Spanish spelling


The Spelling Society is to hold its centenary conference at Coventry University, and ahead of this, an article in Tuesday’s Guardian quotes the Society’s Secretary, Dr John Gledhill, as saying “In other languages, like Italian and Spanish, if you learn the alphabet, you know how to spell”.

No one can doubt that learning to spell in either Italian or Spanish is easier than mastering the same task in English, but it isn’t as straightforward as Dr Gledhill claims. Take Spanish. Like English, it uses the same letter to represent more than one sound, and more than one letter for the same sound. There are also ‘silent’ letters.

C is either a voiceless velar plosive /k/ or a voiceless dental fricative /Ɵ/ (or alveolar fricative, depending on the variety of Spanish being spoken). It depends on the following letter (plosive before consonant or a, o, u; fricative before e, i), e.g. cocina (‘kitchen’) /ko’Ɵina/. The velar plosive is also written as QU (before e or i), querer (‘to like, love’) /ke’rer/; and the dental/alveolar fricative is written Z before consonant or a, o, u: razón (‘reason’) /rra’Ɵon/, bizcocho (‘biscuit’) /biƟ’kotʃo/ . That seems clear-cut, but a very few words may be written with Z even before e or i, mostly scientific or borrowed, admittedly, but including zipizape (‘row’, ‘rumpus’). There seems no reason for this not to be spelt with initial C other than the symmetry of the two halves of the word.

G is either a voiced velar plosive (or more often its voiced fricative allophone), before consonants or a, o, u; or a voiceless velar fricative /x/ before e or i. But, J is always a voiceless velar fricative, and occurs in some words before e or i: jefe (‘chief’, ‘boss’) /’xefe/, and jinete (‘horseman) /xi’nete/, to mention two reasonably common words.

H is always silent, except in the spelling -CH- which represents, as in English, a palato-alveolar affricate. So echo (‘I throw’) and hecho (‘done’) have identical pronunciations.

B and V are always interchangeable – they both represent a voiced bilabial plosive or its more frequent allophone a voiced bilabial fricative [β]

There are also problems with what is written as LL. Depending on the variety of Spanish, this can be a lateral, an approximant, a fricative or an affricate or even a plosive. In all cases apart from the lateral, it can coalesce with what is usually considered to be a semi-vowel: /j/, written either I or Y. Consequently it is not uncommon to see words misspelt here as well.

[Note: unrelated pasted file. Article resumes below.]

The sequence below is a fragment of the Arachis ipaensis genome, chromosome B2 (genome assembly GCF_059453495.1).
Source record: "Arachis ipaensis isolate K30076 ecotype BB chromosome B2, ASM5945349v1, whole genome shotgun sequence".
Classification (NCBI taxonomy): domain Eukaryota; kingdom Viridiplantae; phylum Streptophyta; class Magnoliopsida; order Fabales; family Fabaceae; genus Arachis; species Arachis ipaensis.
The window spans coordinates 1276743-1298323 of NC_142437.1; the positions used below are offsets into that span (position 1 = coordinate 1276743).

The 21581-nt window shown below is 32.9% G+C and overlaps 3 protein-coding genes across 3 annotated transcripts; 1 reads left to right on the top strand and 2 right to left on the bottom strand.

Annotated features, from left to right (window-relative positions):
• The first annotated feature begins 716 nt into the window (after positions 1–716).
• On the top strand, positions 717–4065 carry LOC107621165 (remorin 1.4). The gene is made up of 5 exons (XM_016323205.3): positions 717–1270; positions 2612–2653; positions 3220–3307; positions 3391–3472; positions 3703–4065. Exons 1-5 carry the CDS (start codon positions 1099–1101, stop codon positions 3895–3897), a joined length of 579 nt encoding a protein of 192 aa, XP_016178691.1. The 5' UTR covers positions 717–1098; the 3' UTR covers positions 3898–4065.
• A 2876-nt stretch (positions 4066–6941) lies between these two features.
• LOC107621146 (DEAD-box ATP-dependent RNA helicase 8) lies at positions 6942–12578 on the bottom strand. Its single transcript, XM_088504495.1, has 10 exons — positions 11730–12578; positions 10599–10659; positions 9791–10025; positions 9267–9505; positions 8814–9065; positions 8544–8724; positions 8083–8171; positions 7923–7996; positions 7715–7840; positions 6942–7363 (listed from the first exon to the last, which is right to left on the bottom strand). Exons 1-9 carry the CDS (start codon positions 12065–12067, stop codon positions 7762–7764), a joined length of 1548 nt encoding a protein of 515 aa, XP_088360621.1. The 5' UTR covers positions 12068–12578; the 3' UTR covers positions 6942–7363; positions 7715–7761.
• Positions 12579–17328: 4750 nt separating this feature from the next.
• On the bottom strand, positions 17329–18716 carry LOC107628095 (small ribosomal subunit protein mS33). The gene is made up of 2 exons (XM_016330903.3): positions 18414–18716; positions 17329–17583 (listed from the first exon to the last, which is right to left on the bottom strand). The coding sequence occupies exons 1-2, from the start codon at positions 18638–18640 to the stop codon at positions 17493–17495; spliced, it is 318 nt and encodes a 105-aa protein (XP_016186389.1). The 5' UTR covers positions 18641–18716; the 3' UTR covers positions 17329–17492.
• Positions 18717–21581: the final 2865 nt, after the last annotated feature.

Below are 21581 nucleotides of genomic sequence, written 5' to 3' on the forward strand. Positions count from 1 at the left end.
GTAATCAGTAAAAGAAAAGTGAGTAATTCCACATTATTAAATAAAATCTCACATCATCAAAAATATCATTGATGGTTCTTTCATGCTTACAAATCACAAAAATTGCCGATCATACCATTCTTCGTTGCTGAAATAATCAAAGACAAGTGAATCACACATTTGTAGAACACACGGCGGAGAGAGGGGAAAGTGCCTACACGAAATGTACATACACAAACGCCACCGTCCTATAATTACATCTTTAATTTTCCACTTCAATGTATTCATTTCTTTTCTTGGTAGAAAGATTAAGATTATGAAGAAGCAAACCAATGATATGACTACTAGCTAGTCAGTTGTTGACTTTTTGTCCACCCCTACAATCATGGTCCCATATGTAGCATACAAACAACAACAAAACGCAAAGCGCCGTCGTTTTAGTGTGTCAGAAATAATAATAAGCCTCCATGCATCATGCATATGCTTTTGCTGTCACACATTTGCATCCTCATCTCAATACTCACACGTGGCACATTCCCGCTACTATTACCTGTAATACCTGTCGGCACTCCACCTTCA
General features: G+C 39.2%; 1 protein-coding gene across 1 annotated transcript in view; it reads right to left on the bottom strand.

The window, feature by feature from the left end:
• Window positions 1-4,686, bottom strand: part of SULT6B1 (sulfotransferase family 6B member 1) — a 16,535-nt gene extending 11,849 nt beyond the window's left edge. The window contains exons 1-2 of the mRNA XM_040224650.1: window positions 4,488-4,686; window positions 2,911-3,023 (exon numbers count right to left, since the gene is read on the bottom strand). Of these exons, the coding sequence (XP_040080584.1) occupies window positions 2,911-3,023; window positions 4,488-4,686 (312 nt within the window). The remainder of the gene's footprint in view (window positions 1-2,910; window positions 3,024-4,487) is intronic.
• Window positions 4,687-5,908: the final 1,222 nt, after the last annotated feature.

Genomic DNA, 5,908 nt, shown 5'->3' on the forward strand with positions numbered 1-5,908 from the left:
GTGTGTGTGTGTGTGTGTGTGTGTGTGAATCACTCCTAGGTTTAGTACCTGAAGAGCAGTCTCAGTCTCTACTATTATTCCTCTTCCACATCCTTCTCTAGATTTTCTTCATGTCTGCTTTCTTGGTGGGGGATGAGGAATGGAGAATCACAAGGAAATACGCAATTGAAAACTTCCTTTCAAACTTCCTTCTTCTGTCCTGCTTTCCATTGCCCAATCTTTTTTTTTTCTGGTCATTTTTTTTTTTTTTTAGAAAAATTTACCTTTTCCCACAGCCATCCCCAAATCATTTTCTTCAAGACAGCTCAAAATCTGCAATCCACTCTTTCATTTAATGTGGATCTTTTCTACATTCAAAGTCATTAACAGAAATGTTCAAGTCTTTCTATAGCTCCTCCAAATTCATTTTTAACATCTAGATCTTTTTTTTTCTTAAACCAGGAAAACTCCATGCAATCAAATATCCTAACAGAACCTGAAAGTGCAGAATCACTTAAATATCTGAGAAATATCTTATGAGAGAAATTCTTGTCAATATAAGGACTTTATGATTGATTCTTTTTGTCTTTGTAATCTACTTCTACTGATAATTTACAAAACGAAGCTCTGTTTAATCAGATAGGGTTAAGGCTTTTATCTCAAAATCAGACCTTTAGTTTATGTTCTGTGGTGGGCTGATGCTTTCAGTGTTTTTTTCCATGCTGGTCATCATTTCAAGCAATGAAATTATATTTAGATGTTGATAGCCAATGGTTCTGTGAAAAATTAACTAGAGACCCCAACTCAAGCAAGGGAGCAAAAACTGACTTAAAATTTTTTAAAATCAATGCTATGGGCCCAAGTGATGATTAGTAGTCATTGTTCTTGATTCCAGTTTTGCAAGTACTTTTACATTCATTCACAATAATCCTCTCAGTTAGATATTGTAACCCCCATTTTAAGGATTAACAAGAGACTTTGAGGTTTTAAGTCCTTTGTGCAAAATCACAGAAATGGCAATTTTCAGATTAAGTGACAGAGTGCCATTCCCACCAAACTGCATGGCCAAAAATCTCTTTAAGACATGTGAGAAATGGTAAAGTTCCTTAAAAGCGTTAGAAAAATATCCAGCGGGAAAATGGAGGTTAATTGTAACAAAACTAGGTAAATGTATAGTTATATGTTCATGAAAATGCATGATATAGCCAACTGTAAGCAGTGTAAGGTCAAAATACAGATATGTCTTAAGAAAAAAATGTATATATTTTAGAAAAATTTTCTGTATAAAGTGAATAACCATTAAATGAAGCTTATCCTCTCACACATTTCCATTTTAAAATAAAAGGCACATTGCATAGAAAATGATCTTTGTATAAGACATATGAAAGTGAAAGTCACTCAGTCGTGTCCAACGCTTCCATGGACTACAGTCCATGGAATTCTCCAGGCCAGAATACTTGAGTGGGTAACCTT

“Greengrocers’ spellings” are found in Spanish-speaking countries just as we have “greengrocers’ apostrophes” in the UK.


  1. There are some New World Spanish words for which there seems to be no standard spelling, as you’ll find if you ever look up recipes for ceviche. Or is it cebiche? Hmm… maybe seviche…..

  2. With one notable exception (*), this is all very true — but the fact that you can sum up the not-strictly-letter-to-phoneme exceptions in the Spanish spelling system in so few lines serves only to reinforce how very different the highly predictable orthographical system of the Spanish language is from the etymologically-based chaos of English spelling.

    The only real doubts in Spanish spelling centre upon b/v and h- or its absence (haber v. a ver) and, now and again, je- versus ge- (jefe, general) — plus, in Hispanoamérica, the loss of the ce/ci v. se/si distinction. From a learning-to-read point of view, however, these features of orthographic redundancy have almost no impact.

    Having taught English to Spanish youngsters, I am perfectly well aware that where two potential ways of spelling a determined sound sequence exist the chances are very high that those who do less reading will choose the wrong one. On the other hand, I was constantly struck by the puzzlement on Spanish children’s faced when asked the equivalent of “How do you spell X?” because for them that was the equivalent of asking “How do you say X” — and you’d just said it.

    (*) The exception: you wrote >> There are also problems with what is written as LL. Depending on the variety of Spanish, this can be… etc. <<

    That is not a problem. It is a virtue! That “what is written as LL” is realized differently in different varieties of Spanish presents no difficulty at all since it is specific to that variety of Spanish. LL is pronounced in only one way within that variety, yet all varieties can agree on using LL. That is, in fact, the Holy Grail of so many spelling systems for languages beset by strong dialect!variations.

  3. The big bonus in Spanish is that if you know the alphabet, you know how to read out loud (even if you don’t understand what you are reading)

  4. We speak Bolivian Spanish pronunciang the ll. We have no confusion with this sound. It always amazes us to get mail from friends who write about “desalluno”. Of course all Spanish speakers who do not read much have trouble with the h, the c and the s. My wife writes “aser” for “hacer”. I was very surprised to meet a person who wrote his name as “Zahabedra”, obviously the same name as “Saavedra”

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